|"Must and Shall"|
|Collected||Counting Up, Counting Down|
|Publication date||November, 1995|
"Must and Shall" is a short story which first appeared in Asimov's in November, 1995. It was subsequently reprinted in Nebula Awards 32, edited by Jack Dann, Harcourt Brace, 1998; Roads Not Taken, edited by Stanley Schmidt and Gardner Dozois, Del Rey, 1998, and; Counting Up, Counting Down; Del Rey, 2002. It is an alternate history story which is set in New Orleans, Louisiana in 1942, 78 years after the point of divergence. It was nominated for both the Sidewise Award and the Nebula Award for Best Novelette.
In the story, Abraham Lincoln was killed by a sniper on July 12, 1864 while inspecting the ramparts at Fort Stevens north of Washington, D.C.. He was succeeded by Hannibal Hamlin, who promised retribution in his inaugural speech on July 21.
By the time the story takes place, the South has been seething under oppression as an occupied territory for nearly eighty years. Neil Michaels has been sent down from the North to stop an uprising, backed by the Nazis.
Turtledove has described this situation as essentially Northern Ireland in North America. The South is for all intents and purposes an Occupied Territory. Though the Confederacy was destroyed as a political and military entity, it exists underground as a focus of loyalty for the Southern Whites. The Federal Government only count on the support of the black population.
As is common in Turtledove timelines, the divergence from OTL is somewhat localized. While a number of changes have taken place in the U.S., the world has carried on in the exact same way as OTL. The story picks up with the U.S. at war with Nazi Germany, and references are made to World War I. Implicitly, a United States which cannot rely on its southern half in an external war effort and must constantly guard against that half breaking out in rebellion would be greatly hampered in going to war against Nazi Germany or any other foe.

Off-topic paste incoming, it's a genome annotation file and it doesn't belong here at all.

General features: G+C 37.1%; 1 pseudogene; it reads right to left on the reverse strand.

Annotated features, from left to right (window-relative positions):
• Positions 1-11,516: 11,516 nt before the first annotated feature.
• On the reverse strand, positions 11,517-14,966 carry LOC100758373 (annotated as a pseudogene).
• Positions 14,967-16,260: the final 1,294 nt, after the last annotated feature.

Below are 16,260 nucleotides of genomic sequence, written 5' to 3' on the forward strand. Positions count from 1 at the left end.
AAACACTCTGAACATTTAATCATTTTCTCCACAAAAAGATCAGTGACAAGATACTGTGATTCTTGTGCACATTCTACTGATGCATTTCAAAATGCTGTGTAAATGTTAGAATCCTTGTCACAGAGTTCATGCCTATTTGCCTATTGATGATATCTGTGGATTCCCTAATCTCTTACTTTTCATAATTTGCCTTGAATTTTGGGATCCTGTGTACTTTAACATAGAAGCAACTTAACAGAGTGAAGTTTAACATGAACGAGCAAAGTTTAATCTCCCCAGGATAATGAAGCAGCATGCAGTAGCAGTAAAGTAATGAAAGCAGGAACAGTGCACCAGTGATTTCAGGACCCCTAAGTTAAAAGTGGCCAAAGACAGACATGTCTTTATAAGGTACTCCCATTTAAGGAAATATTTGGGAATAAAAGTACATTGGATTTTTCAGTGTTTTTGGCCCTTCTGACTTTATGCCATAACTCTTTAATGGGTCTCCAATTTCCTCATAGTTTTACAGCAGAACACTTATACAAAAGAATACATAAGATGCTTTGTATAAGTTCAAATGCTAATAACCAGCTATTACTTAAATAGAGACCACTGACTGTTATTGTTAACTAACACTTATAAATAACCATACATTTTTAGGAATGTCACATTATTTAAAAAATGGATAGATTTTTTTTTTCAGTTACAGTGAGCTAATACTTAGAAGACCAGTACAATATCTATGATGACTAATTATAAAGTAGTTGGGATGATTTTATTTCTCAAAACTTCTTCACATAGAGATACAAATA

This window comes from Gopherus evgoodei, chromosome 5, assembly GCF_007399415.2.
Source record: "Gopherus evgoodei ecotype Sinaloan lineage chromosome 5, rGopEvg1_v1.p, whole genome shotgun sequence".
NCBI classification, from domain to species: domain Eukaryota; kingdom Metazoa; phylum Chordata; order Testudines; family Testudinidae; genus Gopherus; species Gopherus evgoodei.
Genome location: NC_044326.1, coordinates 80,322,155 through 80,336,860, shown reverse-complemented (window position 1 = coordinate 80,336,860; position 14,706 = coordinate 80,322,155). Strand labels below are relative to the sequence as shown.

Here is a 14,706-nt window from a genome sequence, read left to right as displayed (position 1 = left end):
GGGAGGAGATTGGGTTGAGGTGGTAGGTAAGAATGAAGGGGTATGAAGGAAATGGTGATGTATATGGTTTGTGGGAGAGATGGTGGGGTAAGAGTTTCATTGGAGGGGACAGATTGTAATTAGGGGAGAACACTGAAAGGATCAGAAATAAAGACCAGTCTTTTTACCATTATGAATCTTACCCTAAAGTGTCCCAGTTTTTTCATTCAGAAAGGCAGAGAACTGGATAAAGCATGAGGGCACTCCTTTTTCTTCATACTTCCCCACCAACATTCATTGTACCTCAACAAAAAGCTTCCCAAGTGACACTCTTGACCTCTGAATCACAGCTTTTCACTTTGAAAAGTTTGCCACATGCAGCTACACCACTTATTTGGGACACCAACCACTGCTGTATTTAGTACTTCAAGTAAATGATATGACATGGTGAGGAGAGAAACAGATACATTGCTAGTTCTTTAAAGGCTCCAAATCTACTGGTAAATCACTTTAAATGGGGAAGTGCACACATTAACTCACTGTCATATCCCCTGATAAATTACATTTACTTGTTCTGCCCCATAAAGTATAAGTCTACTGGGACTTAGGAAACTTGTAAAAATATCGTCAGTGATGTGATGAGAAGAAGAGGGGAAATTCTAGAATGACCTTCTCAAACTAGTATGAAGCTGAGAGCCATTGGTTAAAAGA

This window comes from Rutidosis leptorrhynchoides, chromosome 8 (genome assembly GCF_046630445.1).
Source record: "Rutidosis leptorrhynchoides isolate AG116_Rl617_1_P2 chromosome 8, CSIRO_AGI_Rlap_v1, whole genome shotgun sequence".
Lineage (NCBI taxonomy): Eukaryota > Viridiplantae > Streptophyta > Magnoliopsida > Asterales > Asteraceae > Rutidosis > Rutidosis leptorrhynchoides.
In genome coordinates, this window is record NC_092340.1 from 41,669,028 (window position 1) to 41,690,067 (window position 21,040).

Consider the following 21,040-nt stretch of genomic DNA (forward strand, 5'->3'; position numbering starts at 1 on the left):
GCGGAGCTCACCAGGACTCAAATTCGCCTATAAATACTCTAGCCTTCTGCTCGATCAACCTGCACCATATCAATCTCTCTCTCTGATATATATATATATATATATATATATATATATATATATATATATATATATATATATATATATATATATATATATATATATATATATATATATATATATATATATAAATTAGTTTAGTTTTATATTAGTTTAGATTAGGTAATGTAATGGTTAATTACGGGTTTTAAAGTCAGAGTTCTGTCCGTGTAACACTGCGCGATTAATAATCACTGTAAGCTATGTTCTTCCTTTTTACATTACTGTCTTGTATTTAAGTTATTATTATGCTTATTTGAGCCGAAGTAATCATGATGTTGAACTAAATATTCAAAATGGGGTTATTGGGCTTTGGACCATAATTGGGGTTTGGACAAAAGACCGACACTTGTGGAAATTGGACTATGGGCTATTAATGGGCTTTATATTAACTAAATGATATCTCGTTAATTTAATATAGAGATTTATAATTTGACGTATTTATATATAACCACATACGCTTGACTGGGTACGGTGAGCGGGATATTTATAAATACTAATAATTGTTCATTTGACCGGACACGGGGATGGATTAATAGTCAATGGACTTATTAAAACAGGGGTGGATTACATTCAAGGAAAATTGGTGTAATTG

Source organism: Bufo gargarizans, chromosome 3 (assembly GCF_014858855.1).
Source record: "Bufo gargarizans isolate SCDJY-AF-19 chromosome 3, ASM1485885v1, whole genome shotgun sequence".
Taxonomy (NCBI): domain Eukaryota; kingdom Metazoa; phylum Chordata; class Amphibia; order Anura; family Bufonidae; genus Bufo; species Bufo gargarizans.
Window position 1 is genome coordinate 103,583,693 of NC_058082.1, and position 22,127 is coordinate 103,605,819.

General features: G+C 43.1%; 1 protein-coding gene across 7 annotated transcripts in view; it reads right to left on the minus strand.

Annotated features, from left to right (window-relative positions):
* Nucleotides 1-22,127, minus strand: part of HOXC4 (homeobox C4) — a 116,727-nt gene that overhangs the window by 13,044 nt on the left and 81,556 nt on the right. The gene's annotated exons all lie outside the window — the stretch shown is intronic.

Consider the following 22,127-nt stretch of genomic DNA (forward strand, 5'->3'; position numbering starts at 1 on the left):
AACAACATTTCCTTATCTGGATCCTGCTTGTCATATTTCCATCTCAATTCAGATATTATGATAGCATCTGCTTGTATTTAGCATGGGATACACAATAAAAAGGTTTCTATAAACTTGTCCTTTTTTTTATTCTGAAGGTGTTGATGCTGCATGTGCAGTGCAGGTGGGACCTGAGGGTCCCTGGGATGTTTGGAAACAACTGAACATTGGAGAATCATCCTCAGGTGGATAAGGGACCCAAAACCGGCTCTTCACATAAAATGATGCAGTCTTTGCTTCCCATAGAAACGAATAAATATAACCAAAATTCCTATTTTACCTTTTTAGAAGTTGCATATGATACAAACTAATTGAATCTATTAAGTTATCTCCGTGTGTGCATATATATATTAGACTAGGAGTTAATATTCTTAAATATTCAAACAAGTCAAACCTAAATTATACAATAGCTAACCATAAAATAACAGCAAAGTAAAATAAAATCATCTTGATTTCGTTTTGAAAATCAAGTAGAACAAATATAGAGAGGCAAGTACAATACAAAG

Turtledove's far longer and more elaborate Southern Victory in effect reaches the same final result by a completely different route. It, too, ends with the US in complete military control of Confederate territory and preparing for an open-ended occupation to last decades or even centuries (as clearly implied in Vice President Harry Truman's words to the US occupation troops in the end of In at the Death), while Confederates such as Clarence Potter - while realizing that there was no military way of getting free of the occupation - remain obdurately determined to never accept this situation.